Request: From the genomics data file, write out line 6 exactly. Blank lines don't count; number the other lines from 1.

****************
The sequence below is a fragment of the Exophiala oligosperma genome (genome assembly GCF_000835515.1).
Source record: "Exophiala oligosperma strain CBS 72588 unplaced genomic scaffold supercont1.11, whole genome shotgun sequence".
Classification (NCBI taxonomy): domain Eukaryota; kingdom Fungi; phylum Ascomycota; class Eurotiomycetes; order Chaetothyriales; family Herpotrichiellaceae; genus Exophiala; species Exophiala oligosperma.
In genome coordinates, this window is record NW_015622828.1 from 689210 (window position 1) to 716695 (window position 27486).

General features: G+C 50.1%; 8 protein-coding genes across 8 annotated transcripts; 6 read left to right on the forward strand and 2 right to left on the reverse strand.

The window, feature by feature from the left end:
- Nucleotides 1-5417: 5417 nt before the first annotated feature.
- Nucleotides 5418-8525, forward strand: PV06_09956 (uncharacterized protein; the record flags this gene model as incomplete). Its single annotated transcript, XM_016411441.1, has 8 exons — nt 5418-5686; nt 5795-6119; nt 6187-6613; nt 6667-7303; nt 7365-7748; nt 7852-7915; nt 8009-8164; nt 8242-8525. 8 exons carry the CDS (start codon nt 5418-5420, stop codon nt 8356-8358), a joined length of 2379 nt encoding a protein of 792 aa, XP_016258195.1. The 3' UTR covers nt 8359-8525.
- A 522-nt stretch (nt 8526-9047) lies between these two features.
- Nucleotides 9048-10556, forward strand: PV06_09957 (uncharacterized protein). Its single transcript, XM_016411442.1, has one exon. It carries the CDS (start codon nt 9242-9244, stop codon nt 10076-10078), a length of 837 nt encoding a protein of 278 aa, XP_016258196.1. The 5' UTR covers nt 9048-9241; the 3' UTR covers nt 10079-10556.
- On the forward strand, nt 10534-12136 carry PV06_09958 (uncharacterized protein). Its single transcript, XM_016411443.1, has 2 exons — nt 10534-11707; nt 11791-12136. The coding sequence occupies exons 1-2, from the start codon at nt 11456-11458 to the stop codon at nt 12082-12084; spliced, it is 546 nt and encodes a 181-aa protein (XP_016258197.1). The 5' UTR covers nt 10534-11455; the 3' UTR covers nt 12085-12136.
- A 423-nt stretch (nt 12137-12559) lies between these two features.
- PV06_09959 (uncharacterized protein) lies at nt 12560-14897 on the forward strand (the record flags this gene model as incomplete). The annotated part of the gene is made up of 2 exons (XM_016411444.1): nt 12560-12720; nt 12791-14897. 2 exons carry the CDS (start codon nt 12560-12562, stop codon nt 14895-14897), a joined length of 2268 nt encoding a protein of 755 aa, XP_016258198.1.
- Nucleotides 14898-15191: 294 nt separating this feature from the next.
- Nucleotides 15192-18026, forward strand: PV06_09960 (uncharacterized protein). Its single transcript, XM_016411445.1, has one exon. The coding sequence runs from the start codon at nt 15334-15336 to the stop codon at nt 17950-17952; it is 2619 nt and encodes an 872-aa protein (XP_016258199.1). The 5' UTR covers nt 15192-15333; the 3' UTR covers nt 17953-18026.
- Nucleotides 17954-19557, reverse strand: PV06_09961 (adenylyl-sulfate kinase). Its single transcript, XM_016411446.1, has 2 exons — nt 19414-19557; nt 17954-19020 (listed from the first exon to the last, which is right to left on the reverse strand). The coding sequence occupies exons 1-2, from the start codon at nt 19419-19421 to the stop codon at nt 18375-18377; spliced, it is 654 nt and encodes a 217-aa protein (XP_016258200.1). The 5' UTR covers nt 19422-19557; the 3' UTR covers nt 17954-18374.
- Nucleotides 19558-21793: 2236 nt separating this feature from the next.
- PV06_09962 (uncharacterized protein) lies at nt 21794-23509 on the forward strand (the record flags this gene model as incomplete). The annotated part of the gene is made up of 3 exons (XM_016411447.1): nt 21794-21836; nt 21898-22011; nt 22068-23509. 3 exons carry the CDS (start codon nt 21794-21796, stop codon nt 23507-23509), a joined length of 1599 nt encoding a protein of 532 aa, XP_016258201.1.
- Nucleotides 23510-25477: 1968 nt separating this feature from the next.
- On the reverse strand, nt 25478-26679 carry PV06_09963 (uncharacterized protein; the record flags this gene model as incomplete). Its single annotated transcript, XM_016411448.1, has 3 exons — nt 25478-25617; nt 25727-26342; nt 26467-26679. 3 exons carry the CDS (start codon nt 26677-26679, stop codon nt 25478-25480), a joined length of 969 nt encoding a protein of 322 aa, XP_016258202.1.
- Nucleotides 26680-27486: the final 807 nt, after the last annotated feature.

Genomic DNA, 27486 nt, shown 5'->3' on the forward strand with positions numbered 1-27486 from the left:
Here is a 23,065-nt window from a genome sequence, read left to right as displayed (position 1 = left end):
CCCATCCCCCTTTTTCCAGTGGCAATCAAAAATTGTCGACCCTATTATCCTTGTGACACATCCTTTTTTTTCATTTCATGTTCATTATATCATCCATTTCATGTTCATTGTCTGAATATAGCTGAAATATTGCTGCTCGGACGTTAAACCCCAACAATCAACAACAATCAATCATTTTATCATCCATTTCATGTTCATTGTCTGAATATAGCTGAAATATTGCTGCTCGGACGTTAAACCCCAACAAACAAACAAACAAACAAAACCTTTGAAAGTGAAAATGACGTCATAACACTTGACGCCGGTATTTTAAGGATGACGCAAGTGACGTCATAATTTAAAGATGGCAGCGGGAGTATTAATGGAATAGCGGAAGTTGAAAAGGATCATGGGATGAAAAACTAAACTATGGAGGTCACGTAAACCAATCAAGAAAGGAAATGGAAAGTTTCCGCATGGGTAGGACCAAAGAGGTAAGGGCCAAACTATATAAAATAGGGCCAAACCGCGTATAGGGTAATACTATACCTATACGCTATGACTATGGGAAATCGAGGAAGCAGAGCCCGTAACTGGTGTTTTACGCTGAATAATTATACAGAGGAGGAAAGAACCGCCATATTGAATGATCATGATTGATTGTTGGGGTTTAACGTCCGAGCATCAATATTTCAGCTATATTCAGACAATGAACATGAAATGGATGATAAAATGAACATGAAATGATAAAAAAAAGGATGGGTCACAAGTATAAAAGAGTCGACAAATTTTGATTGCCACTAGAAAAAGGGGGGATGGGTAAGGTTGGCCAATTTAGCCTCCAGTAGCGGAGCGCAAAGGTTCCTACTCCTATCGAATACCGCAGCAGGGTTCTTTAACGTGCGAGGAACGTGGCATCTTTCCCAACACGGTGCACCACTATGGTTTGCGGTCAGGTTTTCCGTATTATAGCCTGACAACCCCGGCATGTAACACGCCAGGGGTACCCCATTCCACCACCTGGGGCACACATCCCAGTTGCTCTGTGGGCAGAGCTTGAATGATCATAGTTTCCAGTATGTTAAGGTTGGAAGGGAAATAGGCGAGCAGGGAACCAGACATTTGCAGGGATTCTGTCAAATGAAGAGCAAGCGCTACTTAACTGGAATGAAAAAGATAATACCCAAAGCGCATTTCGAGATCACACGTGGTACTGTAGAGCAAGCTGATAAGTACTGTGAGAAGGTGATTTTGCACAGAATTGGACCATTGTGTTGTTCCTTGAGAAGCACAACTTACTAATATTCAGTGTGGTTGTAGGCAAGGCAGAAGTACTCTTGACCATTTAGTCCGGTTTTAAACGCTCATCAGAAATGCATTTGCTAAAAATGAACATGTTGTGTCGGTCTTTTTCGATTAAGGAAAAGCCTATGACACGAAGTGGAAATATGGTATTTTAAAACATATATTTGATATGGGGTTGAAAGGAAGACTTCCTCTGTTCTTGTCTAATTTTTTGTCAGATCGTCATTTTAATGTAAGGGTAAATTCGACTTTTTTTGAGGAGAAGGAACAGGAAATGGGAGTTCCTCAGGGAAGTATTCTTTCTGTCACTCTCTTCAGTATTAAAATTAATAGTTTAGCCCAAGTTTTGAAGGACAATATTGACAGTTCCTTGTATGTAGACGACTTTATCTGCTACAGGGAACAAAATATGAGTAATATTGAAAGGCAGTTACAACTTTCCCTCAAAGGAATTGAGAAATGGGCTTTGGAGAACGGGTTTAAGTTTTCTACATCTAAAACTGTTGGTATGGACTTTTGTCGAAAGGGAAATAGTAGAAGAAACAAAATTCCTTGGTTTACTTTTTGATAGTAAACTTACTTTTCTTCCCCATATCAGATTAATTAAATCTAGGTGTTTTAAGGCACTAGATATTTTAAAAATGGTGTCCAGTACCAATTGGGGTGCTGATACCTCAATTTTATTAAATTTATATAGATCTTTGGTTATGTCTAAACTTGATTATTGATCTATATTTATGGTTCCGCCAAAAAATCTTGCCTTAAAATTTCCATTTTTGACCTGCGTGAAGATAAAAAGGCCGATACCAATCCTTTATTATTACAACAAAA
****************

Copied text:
The window, feature by feature from the left end: